Challenging Law, Establishing Differences: The Future of Feminist Legal Scholarship
Martha Albertson Fineman
Emory University School of Law
Florida Law Review, Vol. 42, 1990
Emory Public Law Research Paper, Forthcoming
This essay concerns the complex, difficult, and perhaps impossible goal of introducing feminist theory into legal discourse. It analyzes existing and emerging themes that dominate contemporary feminist legal discourse that are of concern because of their limited usefulness in developing a theory of women’s experience within law and legal institutions.
Beginning with the ideally antagonistic interaction of feminist theory and the law, this paper locates discussion between the extremes of grand theory and unique experience. The central task of feminist theory is to challenge existing law and legal doctrines through the articulation of a theory of difference. Establishing differences between men and women is a political and theoretical necessity because it illustrates that the law primarily represents and reflects male experience and norms. Secondly, establishing differences between women themselves encourages women to work together, across differences, so that the similar, shared gendered aspects of their lives do not continue to be invisible and unspoken in law.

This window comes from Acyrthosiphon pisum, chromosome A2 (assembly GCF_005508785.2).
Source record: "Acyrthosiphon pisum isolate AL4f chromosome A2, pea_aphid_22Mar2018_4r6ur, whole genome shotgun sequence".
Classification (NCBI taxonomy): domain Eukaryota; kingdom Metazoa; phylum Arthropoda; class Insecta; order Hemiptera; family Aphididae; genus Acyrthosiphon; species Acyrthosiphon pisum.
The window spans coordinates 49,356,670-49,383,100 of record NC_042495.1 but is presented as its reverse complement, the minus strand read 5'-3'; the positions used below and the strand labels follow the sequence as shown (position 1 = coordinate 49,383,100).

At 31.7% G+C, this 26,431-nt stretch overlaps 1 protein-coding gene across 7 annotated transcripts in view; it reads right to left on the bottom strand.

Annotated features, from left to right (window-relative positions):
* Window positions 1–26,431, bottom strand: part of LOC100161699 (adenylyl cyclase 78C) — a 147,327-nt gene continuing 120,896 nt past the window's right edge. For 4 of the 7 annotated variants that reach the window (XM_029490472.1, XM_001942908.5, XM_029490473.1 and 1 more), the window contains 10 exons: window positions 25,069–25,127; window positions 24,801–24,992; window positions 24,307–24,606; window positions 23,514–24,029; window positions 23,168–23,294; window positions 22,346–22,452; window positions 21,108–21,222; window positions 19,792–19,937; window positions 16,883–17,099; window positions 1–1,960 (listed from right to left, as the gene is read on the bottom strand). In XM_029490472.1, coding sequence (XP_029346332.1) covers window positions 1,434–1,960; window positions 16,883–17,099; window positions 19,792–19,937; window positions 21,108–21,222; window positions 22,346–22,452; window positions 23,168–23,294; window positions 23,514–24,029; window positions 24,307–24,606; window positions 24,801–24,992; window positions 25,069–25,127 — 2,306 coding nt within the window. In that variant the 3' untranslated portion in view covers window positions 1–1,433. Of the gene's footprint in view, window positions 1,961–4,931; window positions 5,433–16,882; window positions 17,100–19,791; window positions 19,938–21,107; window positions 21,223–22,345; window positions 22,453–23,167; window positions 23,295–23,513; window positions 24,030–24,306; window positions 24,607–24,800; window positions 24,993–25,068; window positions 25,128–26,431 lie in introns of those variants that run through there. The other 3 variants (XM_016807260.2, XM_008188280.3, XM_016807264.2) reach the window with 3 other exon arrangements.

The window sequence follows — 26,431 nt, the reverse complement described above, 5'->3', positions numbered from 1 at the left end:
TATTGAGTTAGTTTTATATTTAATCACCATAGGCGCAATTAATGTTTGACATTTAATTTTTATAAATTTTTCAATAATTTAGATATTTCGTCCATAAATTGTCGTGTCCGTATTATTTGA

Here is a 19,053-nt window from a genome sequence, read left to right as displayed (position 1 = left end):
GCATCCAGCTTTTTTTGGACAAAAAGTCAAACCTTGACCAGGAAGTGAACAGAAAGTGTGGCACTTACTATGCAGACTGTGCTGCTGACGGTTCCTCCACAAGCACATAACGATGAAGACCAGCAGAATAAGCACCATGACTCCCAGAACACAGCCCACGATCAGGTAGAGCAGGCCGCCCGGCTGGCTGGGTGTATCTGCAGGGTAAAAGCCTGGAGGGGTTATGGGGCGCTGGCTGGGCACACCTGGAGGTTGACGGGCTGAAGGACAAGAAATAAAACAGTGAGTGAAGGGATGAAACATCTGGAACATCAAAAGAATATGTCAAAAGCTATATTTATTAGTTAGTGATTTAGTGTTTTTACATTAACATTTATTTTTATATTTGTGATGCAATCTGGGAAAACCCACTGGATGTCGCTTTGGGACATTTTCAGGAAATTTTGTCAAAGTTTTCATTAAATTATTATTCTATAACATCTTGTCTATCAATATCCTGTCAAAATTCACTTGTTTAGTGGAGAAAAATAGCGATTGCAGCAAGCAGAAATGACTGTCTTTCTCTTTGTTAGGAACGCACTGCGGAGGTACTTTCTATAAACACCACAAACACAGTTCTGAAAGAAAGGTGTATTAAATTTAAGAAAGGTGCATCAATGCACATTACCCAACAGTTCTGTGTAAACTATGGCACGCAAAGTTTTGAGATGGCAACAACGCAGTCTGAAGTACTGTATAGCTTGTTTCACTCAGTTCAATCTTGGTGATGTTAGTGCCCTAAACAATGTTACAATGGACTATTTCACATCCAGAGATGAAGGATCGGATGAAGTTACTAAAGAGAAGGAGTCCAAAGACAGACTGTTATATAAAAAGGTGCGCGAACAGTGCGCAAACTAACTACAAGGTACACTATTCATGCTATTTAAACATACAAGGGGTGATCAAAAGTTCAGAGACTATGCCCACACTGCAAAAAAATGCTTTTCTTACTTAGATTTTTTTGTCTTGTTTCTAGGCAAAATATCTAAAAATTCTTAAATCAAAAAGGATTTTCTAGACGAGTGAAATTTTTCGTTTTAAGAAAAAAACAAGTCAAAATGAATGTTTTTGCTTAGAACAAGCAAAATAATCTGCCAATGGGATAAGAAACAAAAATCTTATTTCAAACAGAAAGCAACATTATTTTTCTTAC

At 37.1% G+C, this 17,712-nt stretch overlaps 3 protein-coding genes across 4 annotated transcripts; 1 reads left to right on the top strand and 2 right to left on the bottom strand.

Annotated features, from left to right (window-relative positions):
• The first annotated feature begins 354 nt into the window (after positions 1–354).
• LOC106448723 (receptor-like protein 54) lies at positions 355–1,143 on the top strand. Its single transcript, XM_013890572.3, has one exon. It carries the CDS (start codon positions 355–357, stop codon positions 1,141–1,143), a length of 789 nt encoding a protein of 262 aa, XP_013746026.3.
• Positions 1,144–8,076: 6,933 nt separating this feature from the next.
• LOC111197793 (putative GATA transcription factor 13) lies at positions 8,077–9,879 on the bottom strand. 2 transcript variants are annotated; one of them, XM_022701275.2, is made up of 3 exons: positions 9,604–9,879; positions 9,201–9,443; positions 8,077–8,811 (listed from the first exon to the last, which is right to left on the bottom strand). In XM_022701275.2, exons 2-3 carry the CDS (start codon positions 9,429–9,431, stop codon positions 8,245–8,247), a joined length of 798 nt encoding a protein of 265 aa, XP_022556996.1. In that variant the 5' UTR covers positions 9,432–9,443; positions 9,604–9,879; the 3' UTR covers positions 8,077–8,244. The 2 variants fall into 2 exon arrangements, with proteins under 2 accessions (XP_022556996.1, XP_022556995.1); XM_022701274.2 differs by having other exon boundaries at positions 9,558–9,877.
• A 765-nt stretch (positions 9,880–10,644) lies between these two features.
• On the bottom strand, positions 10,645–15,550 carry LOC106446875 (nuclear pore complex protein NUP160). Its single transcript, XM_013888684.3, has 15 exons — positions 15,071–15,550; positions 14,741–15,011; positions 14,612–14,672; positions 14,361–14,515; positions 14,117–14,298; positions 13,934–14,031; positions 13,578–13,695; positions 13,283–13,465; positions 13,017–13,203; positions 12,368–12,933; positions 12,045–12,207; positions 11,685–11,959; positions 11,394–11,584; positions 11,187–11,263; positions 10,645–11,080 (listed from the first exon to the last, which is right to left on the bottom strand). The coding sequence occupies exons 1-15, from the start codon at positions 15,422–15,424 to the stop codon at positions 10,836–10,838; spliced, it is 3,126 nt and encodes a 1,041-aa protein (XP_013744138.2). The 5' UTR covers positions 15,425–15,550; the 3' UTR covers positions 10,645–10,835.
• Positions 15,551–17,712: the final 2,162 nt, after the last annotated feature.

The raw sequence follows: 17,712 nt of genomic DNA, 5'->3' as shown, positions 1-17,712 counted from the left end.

Feminist theory must develop free of the restraints imposed by legal concepts of equality and neutrality, or it will be defined by them.
Number of Pages in PDF File: 20
Keywords: feminist legal theory, equality, neutrality, theory of difference, feminism, gender, antiassimilationism, gendered lives, representationAccepted Paper Series
Date posted: August 21, 2012
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